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Men are more easily governed through their vices than through their virtues.
Napoleon Bonaparte

Give them bread and circuses and they will never revolt

When we remember we are all mad, the mysteries disappear and life stands explained.
Mark Twain
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Old 10-12-2017, 04:14 AM   #172 (permalink)
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Same with me really and it was quite painful because I was cast into the role of parent to my parents rather than remaining their child.

It may not be rational as an adult to feel abandoned by your parents but emotions don't work that way. And because of their drinking they had issues expressing emotions which probably caused prior feelings of abandonment.

I tried discussing their alcohol problem on occasions and always found it quite stressful. I was punished emotionally for doing so even though it was out of concern for them and I was made to feel that the issue was with me being 'too sensitive' not with their drinking.

I feel there's a positive to all this though because I think it's made me more emphatic towards others and animals.
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Old 10-12-2017, 11:34 AM   #173 (permalink)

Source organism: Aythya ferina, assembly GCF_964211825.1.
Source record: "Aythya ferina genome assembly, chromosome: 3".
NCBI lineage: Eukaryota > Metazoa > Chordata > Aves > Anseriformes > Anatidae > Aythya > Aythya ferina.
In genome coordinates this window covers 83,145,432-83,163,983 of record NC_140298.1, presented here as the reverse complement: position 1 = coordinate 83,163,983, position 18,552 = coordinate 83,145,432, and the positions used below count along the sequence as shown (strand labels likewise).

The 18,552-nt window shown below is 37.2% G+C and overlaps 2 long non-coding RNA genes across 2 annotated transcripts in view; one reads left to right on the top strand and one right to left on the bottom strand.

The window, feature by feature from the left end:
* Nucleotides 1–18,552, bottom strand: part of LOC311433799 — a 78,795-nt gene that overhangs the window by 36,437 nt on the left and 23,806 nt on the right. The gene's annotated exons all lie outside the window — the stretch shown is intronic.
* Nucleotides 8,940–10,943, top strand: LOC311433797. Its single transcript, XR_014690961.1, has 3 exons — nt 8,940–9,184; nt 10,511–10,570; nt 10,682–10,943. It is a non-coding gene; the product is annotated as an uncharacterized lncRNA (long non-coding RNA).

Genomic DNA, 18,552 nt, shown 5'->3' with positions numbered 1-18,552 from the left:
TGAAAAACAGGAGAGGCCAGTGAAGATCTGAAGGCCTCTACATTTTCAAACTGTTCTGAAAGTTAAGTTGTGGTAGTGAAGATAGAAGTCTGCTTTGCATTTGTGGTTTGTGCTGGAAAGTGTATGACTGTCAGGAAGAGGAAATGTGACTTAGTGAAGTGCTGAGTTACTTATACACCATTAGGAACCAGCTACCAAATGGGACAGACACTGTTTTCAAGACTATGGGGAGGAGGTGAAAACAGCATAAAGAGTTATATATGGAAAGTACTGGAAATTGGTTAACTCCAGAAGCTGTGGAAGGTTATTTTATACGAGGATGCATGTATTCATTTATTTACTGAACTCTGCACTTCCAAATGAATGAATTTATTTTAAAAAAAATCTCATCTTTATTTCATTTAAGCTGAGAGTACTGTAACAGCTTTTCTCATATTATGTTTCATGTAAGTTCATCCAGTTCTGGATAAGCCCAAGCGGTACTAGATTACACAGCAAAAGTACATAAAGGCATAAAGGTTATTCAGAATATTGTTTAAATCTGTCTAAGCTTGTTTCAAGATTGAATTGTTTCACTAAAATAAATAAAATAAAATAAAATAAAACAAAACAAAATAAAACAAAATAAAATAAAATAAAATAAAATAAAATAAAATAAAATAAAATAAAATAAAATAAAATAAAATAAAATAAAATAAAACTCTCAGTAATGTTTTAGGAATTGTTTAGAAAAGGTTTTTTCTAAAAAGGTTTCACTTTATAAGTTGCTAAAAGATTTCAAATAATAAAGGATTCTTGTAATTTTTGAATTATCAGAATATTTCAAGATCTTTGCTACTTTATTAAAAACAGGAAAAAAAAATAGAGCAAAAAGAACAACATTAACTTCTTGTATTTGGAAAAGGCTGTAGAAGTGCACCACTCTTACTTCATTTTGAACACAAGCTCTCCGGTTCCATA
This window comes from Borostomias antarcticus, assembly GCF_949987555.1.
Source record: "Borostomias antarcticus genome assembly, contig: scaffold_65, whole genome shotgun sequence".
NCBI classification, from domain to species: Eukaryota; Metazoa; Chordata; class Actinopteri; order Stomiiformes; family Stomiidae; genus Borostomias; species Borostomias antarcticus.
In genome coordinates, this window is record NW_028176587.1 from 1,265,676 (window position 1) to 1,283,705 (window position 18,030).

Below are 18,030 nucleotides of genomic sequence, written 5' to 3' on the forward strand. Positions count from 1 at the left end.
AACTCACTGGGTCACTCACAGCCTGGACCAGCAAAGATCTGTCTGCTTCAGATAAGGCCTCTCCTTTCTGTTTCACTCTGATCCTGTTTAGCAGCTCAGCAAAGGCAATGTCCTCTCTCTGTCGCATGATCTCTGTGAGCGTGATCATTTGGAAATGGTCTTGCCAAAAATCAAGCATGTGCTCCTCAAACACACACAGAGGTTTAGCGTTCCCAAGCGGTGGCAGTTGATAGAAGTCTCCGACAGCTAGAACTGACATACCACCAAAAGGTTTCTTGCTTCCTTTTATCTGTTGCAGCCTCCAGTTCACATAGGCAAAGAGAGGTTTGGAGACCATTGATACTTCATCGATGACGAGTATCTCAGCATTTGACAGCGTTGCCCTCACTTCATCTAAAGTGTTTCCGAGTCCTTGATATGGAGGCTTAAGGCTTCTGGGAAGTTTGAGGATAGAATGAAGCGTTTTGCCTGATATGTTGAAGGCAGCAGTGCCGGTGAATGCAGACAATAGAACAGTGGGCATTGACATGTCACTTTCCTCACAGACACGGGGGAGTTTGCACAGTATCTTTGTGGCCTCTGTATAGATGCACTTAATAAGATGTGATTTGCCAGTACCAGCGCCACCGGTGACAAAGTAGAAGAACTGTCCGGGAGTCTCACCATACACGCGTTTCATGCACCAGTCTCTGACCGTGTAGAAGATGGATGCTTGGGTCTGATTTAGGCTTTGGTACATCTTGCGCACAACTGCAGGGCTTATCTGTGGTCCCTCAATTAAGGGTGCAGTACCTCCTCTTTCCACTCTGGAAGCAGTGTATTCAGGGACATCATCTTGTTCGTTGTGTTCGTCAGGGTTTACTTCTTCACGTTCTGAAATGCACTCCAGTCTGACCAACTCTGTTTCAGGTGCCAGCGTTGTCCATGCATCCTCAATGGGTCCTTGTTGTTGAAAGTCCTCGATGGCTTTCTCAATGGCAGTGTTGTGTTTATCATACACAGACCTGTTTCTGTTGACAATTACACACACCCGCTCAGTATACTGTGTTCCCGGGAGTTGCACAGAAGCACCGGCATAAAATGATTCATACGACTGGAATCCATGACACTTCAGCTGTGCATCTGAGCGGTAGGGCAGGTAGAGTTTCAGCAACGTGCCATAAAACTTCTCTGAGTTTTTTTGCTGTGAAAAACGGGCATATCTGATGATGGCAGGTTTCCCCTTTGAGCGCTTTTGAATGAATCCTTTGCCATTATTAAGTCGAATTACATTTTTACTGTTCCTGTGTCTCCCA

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I have been accused by pretty much every single man I've been in a relationship with of being too independent and cold. The first few times I was defensive about it and kind of hurt but the last few times I just thought, oh here we go again! They are right though and I know why, growing up the way I did I learned that I could only depend on myself and to not expect for my needs to be met. So it's not surprising that as an adult I have a hard time meeting other peoples emotional needs and depending on them. It makes me uncomfortable and I see it as a sign of weakness in others. My mother largely ignored me until I was old enough to become her drinking buddy, I never felt close to her or heard by her until I started drinking and getting high with her.